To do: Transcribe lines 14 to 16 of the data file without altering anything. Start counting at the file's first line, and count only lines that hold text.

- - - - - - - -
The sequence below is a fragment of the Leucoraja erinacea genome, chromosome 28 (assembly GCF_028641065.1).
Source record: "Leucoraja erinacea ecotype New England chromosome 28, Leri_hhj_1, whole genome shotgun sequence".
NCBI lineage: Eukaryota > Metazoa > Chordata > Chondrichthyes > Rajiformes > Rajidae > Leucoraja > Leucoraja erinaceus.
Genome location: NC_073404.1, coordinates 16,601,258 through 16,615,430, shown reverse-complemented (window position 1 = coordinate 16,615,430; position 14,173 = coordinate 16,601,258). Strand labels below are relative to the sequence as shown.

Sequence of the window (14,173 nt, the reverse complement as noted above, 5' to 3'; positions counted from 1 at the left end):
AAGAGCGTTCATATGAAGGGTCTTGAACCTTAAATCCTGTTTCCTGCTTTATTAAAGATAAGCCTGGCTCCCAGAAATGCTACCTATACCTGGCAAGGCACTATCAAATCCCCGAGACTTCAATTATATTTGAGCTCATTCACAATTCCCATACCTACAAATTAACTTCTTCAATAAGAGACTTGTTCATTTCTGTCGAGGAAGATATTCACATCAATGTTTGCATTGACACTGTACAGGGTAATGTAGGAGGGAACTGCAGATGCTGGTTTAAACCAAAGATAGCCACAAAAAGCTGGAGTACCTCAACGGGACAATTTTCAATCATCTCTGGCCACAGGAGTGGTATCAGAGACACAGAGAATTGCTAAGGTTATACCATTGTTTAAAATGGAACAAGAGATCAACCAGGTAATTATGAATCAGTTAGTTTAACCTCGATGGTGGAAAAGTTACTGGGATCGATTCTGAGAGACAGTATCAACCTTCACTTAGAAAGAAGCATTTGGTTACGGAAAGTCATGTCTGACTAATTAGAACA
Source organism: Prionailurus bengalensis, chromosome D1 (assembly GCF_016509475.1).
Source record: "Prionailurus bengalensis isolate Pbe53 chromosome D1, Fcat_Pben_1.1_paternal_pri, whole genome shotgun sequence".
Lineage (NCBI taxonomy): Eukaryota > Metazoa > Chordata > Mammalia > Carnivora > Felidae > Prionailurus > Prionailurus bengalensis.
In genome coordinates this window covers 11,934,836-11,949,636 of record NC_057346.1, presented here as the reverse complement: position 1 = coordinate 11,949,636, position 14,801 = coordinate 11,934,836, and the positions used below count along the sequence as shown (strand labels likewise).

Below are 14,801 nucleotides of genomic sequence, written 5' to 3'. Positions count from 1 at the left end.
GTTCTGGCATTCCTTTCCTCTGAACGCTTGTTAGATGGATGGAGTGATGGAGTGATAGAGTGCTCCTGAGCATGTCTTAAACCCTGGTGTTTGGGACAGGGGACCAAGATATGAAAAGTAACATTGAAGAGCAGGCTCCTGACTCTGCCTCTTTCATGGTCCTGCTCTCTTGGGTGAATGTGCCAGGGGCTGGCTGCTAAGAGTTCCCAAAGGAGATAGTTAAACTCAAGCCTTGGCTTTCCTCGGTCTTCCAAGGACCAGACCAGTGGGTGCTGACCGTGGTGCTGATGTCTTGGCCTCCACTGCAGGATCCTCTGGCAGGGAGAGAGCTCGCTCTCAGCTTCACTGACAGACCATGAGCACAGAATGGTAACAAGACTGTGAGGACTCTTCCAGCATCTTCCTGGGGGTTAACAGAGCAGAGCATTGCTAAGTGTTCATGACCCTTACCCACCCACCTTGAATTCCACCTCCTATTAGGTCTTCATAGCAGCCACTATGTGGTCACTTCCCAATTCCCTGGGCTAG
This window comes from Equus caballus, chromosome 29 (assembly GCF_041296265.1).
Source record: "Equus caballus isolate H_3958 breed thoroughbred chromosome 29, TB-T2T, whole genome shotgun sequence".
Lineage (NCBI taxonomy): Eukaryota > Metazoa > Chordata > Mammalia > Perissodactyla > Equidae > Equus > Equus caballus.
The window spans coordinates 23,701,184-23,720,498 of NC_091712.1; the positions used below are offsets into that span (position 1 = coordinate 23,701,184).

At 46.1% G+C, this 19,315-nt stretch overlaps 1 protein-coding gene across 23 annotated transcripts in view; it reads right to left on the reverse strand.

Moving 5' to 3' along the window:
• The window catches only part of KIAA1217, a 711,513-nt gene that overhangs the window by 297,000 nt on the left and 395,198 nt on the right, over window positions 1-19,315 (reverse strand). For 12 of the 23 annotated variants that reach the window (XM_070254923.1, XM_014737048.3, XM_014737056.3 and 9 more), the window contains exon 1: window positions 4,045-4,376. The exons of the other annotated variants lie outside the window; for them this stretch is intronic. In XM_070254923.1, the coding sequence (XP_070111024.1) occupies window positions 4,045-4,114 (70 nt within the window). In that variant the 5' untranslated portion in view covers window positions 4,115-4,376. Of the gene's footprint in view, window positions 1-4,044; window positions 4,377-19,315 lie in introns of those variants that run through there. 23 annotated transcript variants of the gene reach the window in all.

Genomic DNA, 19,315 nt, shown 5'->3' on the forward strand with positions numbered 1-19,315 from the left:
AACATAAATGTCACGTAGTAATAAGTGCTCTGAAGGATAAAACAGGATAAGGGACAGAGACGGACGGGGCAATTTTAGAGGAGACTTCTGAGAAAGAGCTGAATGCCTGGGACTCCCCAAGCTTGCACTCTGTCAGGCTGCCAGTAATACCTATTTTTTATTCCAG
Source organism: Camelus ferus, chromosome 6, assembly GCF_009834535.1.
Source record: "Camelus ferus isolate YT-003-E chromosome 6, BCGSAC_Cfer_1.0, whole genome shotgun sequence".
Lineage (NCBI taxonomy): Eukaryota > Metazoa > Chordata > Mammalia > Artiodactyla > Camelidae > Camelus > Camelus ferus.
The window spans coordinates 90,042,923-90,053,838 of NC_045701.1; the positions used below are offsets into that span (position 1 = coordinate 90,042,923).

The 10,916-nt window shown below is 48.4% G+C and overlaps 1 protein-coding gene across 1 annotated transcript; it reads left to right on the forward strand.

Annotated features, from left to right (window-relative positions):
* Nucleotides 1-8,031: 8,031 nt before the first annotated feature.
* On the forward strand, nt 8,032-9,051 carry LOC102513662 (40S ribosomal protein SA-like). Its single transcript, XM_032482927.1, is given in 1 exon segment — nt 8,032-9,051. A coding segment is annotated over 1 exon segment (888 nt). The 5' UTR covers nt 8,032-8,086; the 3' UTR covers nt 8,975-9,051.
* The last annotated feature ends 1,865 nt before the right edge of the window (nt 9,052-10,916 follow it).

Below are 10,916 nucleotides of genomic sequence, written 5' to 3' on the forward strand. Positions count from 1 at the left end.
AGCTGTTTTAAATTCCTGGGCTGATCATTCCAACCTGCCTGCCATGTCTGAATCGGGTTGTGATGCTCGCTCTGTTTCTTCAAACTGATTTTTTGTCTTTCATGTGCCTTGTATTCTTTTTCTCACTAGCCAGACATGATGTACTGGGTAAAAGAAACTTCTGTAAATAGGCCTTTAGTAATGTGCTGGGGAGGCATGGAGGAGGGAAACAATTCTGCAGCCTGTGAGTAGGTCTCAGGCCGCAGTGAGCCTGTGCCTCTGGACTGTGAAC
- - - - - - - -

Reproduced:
Source record: "Equus caballus isolate H_3958 breed thoroughbred chromosome 29, TB-T2T, whole genome shotgun sequence".
Lineage (NCBI taxonomy): Eukaryota > Metazoa > Chordata > Mammalia > Perissodactyla > Equidae > Equus > Equus caballus.
The window spans coordinates 23,701,184-23,720,498 of NC_091712.1; the positions used below are offsets into that span (position 1 = coordinate 23,701,184).